I’m replacing my moribund social network presence with an email newsletter.
The newsletter is actually three different newsletters, which differ mainly in how often they are sent:
- Monthly (tinyletter.com/thenoviceoof-monthly)
- Five times a year (quinquannually) (tinyletter.com/thenoviceoof-quinquannually)
- Twice a year (tinyletter.com/thenoviceoof-semiyearly)
The content of the newsletter is currently a grab bag; I’ll talk about notable life events, announce anything I made, and comment on what I read/watched/played/listened to over the previous time period (the previous month, if you’re signed up for the monthly, etc). Sample emails are linked to on the sign up pages for the monthly and quinquannual newsletters, if you want to take a look at what you’re getting into before you sign up.
Also note that the newsletters are planned to be around the same size, despite being sent at different frequencies. This means the less frequent newsletters will focus on the larger picture and omit smaller tidbits. If you want to know about every mediocre paper I read, then choose the monthly; if you want to know when I get married (ha!), choose the semiannual.
Of course, opting out is super simple, since I outsourced the actually-send-emails-to-people part to TinyLetter, and sending email is their bread and butter.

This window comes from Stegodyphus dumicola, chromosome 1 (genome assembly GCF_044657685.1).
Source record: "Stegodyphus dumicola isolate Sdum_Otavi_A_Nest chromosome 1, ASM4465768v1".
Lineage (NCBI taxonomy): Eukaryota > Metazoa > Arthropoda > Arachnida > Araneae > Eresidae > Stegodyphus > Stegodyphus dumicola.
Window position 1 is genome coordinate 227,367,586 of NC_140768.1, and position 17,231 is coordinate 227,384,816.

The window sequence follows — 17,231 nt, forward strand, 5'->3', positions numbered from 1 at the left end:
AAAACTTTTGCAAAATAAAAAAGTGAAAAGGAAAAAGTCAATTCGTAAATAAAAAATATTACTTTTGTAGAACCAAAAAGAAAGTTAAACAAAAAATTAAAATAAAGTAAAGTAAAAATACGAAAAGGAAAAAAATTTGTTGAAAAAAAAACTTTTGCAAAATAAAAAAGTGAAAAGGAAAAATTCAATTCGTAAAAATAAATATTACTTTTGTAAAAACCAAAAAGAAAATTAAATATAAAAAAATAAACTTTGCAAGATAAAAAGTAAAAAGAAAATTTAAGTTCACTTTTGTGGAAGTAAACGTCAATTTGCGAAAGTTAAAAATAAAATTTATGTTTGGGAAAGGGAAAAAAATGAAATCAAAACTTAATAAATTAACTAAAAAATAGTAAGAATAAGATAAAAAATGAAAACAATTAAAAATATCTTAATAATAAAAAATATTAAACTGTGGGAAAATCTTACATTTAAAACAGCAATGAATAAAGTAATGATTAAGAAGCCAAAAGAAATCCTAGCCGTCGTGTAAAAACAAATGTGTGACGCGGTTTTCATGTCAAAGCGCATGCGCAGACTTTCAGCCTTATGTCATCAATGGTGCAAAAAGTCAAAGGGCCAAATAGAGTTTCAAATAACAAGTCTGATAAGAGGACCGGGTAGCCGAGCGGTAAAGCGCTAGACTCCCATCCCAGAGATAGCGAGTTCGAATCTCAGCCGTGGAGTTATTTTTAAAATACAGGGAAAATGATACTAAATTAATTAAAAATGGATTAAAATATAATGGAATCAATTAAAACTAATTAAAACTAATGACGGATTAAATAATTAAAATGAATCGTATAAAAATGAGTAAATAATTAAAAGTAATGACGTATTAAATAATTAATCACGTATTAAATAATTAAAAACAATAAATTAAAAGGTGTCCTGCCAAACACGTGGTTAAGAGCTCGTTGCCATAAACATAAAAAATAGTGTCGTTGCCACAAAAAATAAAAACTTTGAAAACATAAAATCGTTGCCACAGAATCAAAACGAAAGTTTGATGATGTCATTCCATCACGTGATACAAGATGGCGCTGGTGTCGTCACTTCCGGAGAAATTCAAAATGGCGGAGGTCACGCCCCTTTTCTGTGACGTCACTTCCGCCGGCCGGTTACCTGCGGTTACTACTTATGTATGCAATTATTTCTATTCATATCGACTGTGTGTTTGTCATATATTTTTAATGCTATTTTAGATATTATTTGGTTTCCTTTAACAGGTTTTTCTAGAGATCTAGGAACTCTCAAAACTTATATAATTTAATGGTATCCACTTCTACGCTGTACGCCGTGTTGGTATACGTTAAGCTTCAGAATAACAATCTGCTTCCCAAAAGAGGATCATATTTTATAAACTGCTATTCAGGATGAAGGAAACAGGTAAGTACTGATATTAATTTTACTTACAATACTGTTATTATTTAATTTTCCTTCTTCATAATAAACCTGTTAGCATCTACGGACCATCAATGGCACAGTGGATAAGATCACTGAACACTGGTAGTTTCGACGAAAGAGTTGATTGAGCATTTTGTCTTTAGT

Wait, Email? But Why?
There are many reasons to move away from existing social networks, which are afflicted by filter bubbles, rampaging toxoplasmosis memes, an Eternal Summer, and trends towards ever simpler content.
However, none of these reasons are the ultimate motivation behind moving to a newsletter platform; instead, it’s a selfish concern. When I want to show people a thing I made, then I want to make sure you all see it. However, posting to a social network means an intermediary gets to decide whether anyone will see it in the first place. For example, the YouTube teaching phenomenon CGP Grey discovered that not all of his videos were being delivered to all his subscribers. Here the label “subscriber” used by YouTube heavily implies that one wants to see everything the subscription offers: it’s not expected that a magazine subscription delivers only 9 monthly issues in a year. And yet, YouTube switched to an algorithmic delivery model anyways. What hope do mere “friends” and “followers” have?
On the other hand, it’s obvious the algorithmic approach has good results, since so many services are adopting the model. However, it primarily has good results for casual consumers trying to tame their social media fire hoses. For me, it means I have to think about whether I need to tailor my messages to appeal to a black box in order to make sure even the people that want to see what I’m doing can do so. Even if I resist this tailoring pressure, I might unconsciously fall prey to a simpler trap, with a simple percolation of dopamine upon getting more Likes subtly leading to shorter and simpler messages digestible on the toilet.